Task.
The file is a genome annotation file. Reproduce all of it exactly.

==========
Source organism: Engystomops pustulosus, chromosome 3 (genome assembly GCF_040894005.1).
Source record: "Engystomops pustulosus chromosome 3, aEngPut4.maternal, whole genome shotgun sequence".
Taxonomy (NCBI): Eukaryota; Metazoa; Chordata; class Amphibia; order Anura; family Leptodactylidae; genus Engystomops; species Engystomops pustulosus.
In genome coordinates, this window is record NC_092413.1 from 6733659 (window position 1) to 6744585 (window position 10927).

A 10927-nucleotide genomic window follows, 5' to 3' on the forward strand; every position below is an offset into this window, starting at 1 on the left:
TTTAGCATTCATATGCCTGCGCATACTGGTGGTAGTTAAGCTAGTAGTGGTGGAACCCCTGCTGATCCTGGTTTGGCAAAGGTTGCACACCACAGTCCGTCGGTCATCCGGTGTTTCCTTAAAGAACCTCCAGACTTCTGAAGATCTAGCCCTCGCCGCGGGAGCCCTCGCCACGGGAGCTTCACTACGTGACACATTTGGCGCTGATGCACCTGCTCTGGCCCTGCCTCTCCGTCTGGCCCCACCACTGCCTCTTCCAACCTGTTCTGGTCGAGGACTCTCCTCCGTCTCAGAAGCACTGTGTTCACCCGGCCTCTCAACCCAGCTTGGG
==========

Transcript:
Source organism: Engystomops pustulosus, chromosome 3 (genome assembly GCF_040894005.1).
Source record: "Engystomops pustulosus chromosome 3, aEngPut4.maternal, whole genome shotgun sequence".
Taxonomy (NCBI): Eukaryota; Metazoa; Chordata; class Amphibia; order Anura; family Leptodactylidae; genus Engystomops; species Engystomops pustulosus.
In genome coordinates, this window is record NC_092413.1 from 6733659 (window position 1) to 6744585 (window position 10927).

A 10927-nucleotide genomic window follows, 5' to 3' on the forward strand; every position below is an offset into this window, starting at 1 on the left:
TTTAGCATTCATATGCCTGCGCATACTGGTGGTAGTTAAGCTAGTAGTGGTGGAACCCCTGCTGATCCTGGTTTGGCAAAGGTTGCACACCACAGTCCGTCGGTCATCCGGTGTTTCCTTAAAGAACCTCCAGACTTCTGAAGATCTAGCCCTCGCCGCGGGAGCCCTCGCCACGGGAGCTTCACTACGTGACACATTTGGCGCTGATGCACCTGCTCTGGCCCTGCCTCTCCGTCTGGCCCCACCACTGCCTCTTCCAACCTGTTCTGGTCGAGGACTCTCCTCCGTCTCAGAAGCACTGTGTTCACCCGGCCTCTCAACCCAGCTTGGG